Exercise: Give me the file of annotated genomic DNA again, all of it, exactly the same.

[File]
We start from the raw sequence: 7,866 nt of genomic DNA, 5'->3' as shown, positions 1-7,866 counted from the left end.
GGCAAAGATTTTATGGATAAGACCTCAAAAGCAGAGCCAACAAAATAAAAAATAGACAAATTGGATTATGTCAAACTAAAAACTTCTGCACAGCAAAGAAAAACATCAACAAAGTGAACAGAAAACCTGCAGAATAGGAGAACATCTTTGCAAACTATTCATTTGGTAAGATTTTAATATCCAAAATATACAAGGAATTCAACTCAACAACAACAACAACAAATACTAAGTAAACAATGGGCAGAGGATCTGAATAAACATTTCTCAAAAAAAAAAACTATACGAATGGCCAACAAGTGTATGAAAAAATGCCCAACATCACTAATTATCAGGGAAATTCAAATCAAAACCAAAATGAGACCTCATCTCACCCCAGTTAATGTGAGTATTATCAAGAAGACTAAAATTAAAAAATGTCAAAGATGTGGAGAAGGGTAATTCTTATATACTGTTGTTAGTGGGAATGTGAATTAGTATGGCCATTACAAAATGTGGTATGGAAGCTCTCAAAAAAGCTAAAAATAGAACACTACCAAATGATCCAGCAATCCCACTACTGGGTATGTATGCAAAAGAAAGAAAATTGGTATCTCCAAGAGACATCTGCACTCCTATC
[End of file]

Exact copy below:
We start from the raw sequence: 7,866 nt of genomic DNA, 5'->3' as shown, positions 1-7,866 counted from the left end.
GGCAAAGATTTTATGGATAAGACCTCAAAAGCAGAGCCAACAAAATAAAAAATAGACAAATTGGATTATGTCAAACTAAAAACTTCTGCACAGCAAAGAAAAACATCAACAAAGTGAACAGAAAACCTGCAGAATAGGAGAACATCTTTGCAAACTATTCATTTGGTAAGATTTTAATATCCAAAATATACAAGGAATTCAACTCAACAACAACAACAACAAATACTAAGTAAACAATGGGCAGAGGATCTGAATAAACATTTCTCAAAAAAAAAAACTATACGAATGGCCAACAAGTGTATGAAAAAATGCCCAACATCACTAATTATCAGGGAAATTCAAATCAAAACCAAAATGAGACCTCATCTCACCCCAGTTAATGTGAGTATTATCAAGAAGACTAAAATTAAAAAATGTCAAAGATGTGGAGAAGGGTAATTCTTATATACTGTTGTTAGTGGGAATGTGAATTAGTATGGCCATTACAAAATGTGGTATGGAAGCTCTCAAAAAAGCTAAAAATAGAACACTACCAAATGATCCAGCAATCCCACTACTGGGTATGTATGCAAAAGAAAGAAAATTGGTATCTCCAAGAGACATCTGCACTCCTATC